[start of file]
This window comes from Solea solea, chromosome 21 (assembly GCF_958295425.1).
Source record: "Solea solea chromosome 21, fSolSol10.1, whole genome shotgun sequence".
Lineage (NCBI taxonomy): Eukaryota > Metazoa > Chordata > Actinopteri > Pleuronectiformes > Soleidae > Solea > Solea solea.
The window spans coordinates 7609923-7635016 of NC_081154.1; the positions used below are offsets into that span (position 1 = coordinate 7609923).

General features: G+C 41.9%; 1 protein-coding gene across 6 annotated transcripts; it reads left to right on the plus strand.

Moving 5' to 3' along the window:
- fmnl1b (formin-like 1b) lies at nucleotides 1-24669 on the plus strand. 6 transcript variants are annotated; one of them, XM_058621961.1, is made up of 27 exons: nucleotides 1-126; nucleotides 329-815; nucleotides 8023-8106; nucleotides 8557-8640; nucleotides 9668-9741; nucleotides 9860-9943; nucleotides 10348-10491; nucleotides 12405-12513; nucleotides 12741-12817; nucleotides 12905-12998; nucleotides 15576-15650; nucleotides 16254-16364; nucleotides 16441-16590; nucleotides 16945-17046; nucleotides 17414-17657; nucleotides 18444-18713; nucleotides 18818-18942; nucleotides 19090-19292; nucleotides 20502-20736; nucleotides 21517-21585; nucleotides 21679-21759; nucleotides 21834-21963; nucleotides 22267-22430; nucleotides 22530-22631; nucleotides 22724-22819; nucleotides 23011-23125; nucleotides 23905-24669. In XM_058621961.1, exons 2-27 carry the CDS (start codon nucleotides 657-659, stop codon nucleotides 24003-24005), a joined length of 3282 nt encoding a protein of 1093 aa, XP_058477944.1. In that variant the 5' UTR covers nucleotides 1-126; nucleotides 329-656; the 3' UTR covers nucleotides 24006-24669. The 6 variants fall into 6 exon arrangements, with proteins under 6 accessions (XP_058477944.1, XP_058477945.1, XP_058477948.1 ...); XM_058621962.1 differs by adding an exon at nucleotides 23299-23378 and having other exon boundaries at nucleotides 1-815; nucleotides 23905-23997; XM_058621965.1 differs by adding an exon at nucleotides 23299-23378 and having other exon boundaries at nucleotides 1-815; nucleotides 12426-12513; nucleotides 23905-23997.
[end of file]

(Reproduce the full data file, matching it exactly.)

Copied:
This window comes from Solea solea, chromosome 21 (assembly GCF_958295425.1).
Source record: "Solea solea chromosome 21, fSolSol10.1, whole genome shotgun sequence".
Lineage (NCBI taxonomy): Eukaryota > Metazoa > Chordata > Actinopteri > Pleuronectiformes > Soleidae > Solea > Solea solea.
The window spans coordinates 7609923-7635016 of NC_081154.1; the positions used below are offsets into that span (position 1 = coordinate 7609923).

General features: G+C 41.9%; 1 protein-coding gene across 6 annotated transcripts; it reads left to right on the plus strand.

Moving 5' to 3' along the window:
- fmnl1b (formin-like 1b) lies at nucleotides 1-24669 on the plus strand. 6 transcript variants are annotated; one of them, XM_058621961.1, is made up of 27 exons: nucleotides 1-126; nucleotides 329-815; nucleotides 8023-8106; nucleotides 8557-8640; nucleotides 9668-9741; nucleotides 9860-9943; nucleotides 10348-10491; nucleotides 12405-12513; nucleotides 12741-12817; nucleotides 12905-12998; nucleotides 15576-15650; nucleotides 16254-16364; nucleotides 16441-16590; nucleotides 16945-17046; nucleotides 17414-17657; nucleotides 18444-18713; nucleotides 18818-18942; nucleotides 19090-19292; nucleotides 20502-20736; nucleotides 21517-21585; nucleotides 21679-21759; nucleotides 21834-21963; nucleotides 22267-22430; nucleotides 22530-22631; nucleotides 22724-22819; nucleotides 23011-23125; nucleotides 23905-24669. In XM_058621961.1, exons 2-27 carry the CDS (start codon nucleotides 657-659, stop codon nucleotides 24003-24005), a joined length of 3282 nt encoding a protein of 1093 aa, XP_058477944.1. In that variant the 5' UTR covers nucleotides 1-126; nucleotides 329-656; the 3' UTR covers nucleotides 24006-24669. The 6 variants fall into 6 exon arrangements, with proteins under 6 accessions (XP_058477944.1, XP_058477945.1, XP_058477948.1 ...); XM_058621962.1 differs by adding an exon at nucleotides 23299-23378 and having other exon boundaries at nucleotides 1-815; nucleotides 23905-23997; XM_058621965.1 differs by adding an exon at nucleotides 23299-23378 and having other exon boundaries at nucleotides 1-815; nucleotides 12426-12513; nucleotides 23905-23997.